eWombat Search

Latest Accounting News
Hot Issues
Federal Budget 2019 - Overview
How the 2019 Federal Budget affects you
FBT Reminder – Odometer Reading
‘Big awareness push’ underway as STP deadline approaches
GST collection on overseas goods at 300% of forecasts
The problem with getting to 53 years of age.
Lost Beneficiaries
New quarterly STP reporting method for closely held payees revealed
Some Australian figures to help on Budget night.
Employers hit with rolling SG audits as ATO toughens stance
Resources to help understand and implement Single Touch Payroll (STP)
Big fines, prison on the cards as new SG penalties introduced
Extra website resources and tools is one way we offer you and your family more.
FBT Exemption for Various Work Vehicles
Tax payable on expenditure recoupments
ATO identifies SMSF contravention red flags
Who wins dispute about taxable income?
Australia - facts & figures March 2019
Strategies to handle scam phone calls and problem e-mails.
Instant asset write-off threshold upped to $25k
Jail time for GST fraud
Correcting GST Errors
Fuel tax credit rates raised
ATO set to contact clients for overdue TPAR
Reminder on Victoria Property Duties
How Australia is performing.
Global outlook summary: Down but not out
Bookkeepers remind on incoming TPRS obligations
Golden Rules for Deductions
How's Australia going - vital statistics?
Tax, SMEs set to be ‘political football’ in 2019 as election nears
Articles archive
Quarter 1 January - March 2019
Quarter 4 October - December 2018
Quarter 3 July - September 2018
Quarter 2 April - June 2018
Quarter 1 January - March 2018
Quarter 4 October - December 2017
Quarter 3 July - September 2017
Quarter 2 April - June 2017
Quarter 1 January - March 2017
Quarter 4 October - December 2016
Quarter 3 July - September 2016
Quarter 2 April - June 2016
Quarter 1 January - March 2016
Quarter 4 October - December 2015
Quarter 3 July - September 2015
Quarter 2 April - June 2015
Quarter 1 January - March 2015
Quarter 4 October - December 2014
Jail time for GST fraud

Warning:  Very recent cases where GST fraud have landed business people in jail.



       


 


One example:  A luxury property developer who caused a loss of $3.4 million to the Commonwealth through GST fraud has been sentenced to six years’ jail after an ATO investigation.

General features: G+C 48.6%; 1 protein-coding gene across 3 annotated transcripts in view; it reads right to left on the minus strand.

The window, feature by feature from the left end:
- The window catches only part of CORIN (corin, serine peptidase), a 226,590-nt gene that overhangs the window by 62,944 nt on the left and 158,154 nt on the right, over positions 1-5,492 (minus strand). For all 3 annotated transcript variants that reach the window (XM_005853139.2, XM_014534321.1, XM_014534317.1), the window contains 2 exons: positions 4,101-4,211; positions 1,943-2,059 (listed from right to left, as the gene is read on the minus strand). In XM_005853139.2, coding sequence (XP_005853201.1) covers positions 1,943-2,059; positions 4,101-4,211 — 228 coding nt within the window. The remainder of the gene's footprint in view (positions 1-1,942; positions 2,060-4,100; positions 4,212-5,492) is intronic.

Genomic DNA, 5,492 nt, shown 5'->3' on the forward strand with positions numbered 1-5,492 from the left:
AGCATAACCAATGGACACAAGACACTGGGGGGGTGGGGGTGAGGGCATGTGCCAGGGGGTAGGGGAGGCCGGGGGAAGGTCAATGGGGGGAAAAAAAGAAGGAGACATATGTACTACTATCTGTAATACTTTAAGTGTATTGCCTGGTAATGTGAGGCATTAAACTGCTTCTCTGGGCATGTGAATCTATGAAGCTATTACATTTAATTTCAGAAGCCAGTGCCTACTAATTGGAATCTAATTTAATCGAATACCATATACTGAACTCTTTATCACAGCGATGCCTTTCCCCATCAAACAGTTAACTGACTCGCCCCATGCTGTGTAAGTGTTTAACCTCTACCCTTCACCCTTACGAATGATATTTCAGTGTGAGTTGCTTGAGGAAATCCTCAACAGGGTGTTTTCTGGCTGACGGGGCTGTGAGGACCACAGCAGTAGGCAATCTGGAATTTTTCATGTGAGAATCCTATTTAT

Manly man Benjamin Ensor was sentenced in the NSW District Court to six years in jail and ordered to pay reparations of more than $1.8 million.  Ensor’s conviction came after an ATO investigation found he had structured his companies to fraudulently obtain GST credits and failed to report property sales to avoid paying GST, causing a loss to the Commonwealth of $3.4 million.


Between 2008 and 2011, Ensor lodged false BAS statements on behalf of nine companies of which he became the sole director, using the money he obtained to fund the purchase of luxury items including a marina at Lake Macquarie, a catamaran and a unit to live in.


The funds were also used to meet expenses incurred during the course of developing five beachfront luxury apartments in Manly.  He reported his companies’ expenditure was more than $24 million and claimed more than $2.2 million in GST refunds.  He also failed to report the sales of the Manly apartments on which he should have paid GST of more than $1.5 million.


In making GST refund claims, he created false invoices that showed related companies provided project management services, and produced fraudulent invoices for the purchase of high-value excavators, trailers, trucks and catamarans.


ATO assistant commissioner Aislinn Walwyn said the conviction represented the agency’s stance against illegal phoenix behaviour and tax crimes.  “This case exhibits classic illegal phoenix behaviour. Companies were deliberately liquidated to avoid paying creditors and taxes. New companies continued operating the same or a similar business with the same ownership,” Ms Walwyn said.


 


Another example:  The Maroochydore District Court sentenced David Latemore to two and a half years in jail for GST fraud and ordered him to repay more than $130,000 that he fraudulently obtained.


Between October 2008 and February 2013, Latemore lodged eight BAS and fraudulently obtained $138,723 in GST refunds and attempted to obtain a further $962,772.  Although Latemore stated that he was the director of a motor vehicle and yacht business, an ATO audit found the company had no business activity, did not make any business sales or purchases, had not paid any GST and had no entitlement to receive the GST refunds claimed.  He also supplied false documents to the ATO to support his claims.


 


Jotham Lian (composite of two articles)
29 January and 4th February 2019
accountantsdaily.com.au


 




23rd-February-2019
 

Stapleton Group: Suite C, 6 – 8 Floriston Road Boronia VIC 3155 | Phone: (03) 9760 7800 | Fax: (03) 9760 7860